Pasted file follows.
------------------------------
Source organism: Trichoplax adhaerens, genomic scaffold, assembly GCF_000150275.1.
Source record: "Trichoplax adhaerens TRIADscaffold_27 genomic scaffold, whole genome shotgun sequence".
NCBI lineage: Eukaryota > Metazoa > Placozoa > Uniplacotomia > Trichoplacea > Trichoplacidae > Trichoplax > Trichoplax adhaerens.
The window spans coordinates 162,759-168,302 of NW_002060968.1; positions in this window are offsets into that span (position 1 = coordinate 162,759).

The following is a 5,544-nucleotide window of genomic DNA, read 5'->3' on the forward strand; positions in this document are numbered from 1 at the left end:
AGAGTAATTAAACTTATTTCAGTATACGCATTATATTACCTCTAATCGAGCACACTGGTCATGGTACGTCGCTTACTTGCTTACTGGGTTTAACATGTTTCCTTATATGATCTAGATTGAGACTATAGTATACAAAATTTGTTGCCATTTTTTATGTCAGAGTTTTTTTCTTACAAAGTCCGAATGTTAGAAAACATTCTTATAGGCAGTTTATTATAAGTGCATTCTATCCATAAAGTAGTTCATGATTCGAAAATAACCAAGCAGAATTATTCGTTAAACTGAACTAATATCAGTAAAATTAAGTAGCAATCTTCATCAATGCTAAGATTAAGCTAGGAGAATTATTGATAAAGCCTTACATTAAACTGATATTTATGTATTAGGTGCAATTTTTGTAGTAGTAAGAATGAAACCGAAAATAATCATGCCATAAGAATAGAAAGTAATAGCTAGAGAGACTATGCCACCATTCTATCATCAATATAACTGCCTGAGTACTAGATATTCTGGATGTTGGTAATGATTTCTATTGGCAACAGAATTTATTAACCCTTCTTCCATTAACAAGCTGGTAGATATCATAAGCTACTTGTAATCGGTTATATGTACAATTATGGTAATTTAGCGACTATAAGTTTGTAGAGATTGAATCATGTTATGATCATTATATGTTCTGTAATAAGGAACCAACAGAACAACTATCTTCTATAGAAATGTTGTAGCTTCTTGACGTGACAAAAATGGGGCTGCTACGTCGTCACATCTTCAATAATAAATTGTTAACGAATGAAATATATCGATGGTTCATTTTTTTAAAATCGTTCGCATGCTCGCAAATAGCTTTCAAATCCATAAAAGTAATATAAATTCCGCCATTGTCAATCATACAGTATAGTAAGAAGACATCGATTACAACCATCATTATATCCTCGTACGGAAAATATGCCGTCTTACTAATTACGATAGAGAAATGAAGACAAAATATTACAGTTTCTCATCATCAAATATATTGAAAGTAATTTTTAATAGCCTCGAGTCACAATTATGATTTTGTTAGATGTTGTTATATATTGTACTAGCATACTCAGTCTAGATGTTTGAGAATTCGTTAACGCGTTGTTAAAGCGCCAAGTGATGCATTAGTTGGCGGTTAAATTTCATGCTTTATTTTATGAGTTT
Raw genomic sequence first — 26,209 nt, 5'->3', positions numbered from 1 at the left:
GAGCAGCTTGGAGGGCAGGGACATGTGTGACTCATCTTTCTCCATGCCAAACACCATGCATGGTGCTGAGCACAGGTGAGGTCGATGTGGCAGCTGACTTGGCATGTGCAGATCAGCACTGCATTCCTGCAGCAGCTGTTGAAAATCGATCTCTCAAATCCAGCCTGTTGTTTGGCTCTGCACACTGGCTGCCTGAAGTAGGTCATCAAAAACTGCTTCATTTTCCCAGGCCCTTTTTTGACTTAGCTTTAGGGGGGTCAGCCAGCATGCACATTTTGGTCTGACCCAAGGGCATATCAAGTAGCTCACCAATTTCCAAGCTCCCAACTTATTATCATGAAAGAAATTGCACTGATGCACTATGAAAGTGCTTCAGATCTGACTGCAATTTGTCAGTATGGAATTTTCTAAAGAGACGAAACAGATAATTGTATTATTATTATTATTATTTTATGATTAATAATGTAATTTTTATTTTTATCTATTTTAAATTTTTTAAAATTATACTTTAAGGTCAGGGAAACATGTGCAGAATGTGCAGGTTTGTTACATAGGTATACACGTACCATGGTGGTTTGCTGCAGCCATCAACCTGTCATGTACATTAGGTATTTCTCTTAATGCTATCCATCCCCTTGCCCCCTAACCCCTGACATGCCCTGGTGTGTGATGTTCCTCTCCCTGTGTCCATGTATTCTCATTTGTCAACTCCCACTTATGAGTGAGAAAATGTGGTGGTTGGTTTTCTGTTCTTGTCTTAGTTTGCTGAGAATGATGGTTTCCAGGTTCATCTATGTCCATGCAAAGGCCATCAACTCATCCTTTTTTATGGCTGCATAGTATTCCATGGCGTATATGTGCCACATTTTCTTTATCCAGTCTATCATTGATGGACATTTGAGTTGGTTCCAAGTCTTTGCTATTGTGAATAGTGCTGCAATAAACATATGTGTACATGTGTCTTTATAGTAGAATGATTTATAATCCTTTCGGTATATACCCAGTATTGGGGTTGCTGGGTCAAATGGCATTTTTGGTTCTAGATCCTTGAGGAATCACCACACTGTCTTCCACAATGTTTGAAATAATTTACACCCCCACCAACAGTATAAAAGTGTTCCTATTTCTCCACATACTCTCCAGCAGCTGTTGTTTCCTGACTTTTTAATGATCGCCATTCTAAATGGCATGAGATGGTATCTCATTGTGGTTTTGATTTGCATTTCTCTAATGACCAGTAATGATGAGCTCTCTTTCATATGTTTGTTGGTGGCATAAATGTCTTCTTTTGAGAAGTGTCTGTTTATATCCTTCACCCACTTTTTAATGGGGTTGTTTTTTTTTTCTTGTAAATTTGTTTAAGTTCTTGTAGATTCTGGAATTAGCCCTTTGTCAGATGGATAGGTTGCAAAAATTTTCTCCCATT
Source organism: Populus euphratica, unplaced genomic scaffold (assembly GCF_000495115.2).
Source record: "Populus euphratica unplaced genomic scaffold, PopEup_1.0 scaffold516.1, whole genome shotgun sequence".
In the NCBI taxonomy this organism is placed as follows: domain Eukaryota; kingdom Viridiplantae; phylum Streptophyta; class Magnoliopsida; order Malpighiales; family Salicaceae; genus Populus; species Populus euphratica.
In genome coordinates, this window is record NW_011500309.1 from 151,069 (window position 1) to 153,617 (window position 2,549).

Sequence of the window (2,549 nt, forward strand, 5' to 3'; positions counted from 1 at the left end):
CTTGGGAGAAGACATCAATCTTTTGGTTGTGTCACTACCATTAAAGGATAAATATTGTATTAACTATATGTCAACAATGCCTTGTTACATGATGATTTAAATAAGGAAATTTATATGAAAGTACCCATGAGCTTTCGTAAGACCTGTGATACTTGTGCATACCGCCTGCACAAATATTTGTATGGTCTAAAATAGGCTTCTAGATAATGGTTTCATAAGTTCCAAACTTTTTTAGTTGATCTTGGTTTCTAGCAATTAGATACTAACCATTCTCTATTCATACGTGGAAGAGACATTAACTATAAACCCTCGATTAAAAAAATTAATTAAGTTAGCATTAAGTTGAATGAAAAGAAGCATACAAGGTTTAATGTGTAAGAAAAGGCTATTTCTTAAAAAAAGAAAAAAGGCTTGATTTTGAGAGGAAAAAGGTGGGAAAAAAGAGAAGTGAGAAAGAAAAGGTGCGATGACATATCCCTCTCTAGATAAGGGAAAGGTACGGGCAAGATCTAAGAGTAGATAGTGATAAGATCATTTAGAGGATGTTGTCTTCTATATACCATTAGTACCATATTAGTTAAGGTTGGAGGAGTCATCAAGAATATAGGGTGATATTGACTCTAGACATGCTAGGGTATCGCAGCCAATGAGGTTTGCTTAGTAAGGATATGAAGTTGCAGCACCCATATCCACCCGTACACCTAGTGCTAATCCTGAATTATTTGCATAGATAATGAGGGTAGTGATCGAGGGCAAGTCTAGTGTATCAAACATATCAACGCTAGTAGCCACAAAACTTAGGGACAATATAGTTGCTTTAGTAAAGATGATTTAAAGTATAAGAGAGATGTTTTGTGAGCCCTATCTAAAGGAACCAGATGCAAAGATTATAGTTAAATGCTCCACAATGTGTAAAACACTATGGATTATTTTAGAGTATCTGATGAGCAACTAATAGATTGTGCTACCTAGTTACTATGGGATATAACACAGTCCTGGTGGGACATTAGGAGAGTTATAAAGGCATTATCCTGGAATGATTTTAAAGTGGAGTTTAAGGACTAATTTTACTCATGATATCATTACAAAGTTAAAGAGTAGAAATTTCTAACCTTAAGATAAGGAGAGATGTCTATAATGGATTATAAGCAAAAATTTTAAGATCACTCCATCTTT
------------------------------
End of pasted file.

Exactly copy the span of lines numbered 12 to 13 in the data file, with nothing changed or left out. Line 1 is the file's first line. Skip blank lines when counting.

In genome coordinates, this window is record NW_011500309.1 from 151,069 (window position 1) to 153,617 (window position 2,549).

Sequence of the window (2,549 nt, forward strand, 5' to 3'; positions counted from 1 at the left end):